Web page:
Over a century of research has still failed to provide an adequate understanding of the underlying pathology that produces this syndrome. It has also not yet resulted in treatments more effective than amelioration of “positive” symptoms (ones we wish were not present) such as hallucinations and delusions. Poorly treated “negative” symptoms (highlighting missing elements we wish were present) include deficits in motivation, social cueing, and social closeness.


Like mood disorders, having schizophrenia does increase one’s risk of suicide.[3] The lifetime modal rate of completed suicide for those afflicted is 10%.[4] Clinicians find it difficult to be adequately aware of depressive or suicidal thoughts in these patients, even with direct questioning, due to the mismatch of affect and cognition and the symptom of predicate logic (e.g., “Are you hearing voices? Yes. Did the voices tell you to say that? Yes.)


Since the public coopted the schizophrenia-related term split-mind to mean split-personality, the mislabeling has also led to a misunderstanding about Dissociative Identity Disorder (DID), more commonly known as Multiple Personality Disorder. The mistake has become so ingrained that usually reliable websites commonly misattribute the origin of the term, not even mentioning schizophrenia.


Experts continue to disagree about whether dissociation, coined by Pierre Janet,[5] and a useful component of many defense mechanisms,[6] can occur to such a degree that a person’s mind actually completely divides into discreet personalities that have diminished or no awareness of each other. Granted, many cases of dissociation can be so severe that a person might not recall hours or days of events once returning to the undissociated state, but others often experience the person as the same during the event. It is not helpful for medical providers, therapists, and well-meaning or fascinated others to reinforce dissociation in a patient by encouraging separation into seemingly separate personalities as part of exploration or treatment.[7]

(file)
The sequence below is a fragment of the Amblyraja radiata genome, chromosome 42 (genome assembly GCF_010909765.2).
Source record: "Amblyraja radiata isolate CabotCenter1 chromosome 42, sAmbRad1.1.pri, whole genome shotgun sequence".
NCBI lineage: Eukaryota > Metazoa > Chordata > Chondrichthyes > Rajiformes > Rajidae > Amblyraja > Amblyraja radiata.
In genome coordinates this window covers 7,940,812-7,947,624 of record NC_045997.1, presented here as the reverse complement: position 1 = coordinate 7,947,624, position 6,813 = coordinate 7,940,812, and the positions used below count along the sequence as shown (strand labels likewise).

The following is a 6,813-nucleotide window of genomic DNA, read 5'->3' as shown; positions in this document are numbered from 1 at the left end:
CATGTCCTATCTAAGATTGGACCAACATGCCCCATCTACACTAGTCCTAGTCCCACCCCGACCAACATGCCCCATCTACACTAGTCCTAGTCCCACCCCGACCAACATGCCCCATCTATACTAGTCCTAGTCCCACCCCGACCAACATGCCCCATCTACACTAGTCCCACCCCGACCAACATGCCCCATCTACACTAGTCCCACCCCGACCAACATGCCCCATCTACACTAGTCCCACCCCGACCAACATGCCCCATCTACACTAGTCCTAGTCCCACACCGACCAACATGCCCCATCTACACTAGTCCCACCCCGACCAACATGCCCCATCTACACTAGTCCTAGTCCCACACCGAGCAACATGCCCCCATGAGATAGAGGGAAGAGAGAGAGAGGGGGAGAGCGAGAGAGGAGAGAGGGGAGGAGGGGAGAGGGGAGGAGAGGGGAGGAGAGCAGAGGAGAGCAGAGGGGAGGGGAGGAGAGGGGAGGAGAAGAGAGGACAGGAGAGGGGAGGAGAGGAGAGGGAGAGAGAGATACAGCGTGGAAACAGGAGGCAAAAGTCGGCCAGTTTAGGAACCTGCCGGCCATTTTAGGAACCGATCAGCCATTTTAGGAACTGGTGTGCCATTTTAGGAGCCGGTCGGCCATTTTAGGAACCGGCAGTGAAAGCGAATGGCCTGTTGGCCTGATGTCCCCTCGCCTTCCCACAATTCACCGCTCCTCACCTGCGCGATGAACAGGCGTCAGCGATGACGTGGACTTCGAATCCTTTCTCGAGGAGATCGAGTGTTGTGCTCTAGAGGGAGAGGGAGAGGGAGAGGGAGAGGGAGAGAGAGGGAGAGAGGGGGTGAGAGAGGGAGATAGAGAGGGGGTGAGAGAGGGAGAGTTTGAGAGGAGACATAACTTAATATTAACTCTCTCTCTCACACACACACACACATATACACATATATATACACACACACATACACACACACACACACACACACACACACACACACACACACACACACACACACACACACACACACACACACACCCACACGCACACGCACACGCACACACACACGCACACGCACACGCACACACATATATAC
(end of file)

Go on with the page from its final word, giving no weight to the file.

Extreme dissociation has long been described as a mechanism for responding to traumatic experience(s), though other theories stress social and cognitive variables.[8] In fact, patients with schizophrenia also commonly experience dissociation, though not to a degree that they develop new and separate personalities.[9]


So, spilt-personality does not mean multiple personality, nor does it mean schizophrenia. Medically, it doesn’t mean anything. To repeat the common phrase that being of two minds is “schizophrenic” is to mischaracterize science and the experience of these patients. Still, how often do we hear in the media, and even among academicians in other fields, the term “split-personality” used and the word “schizophrenic” used incorrectly?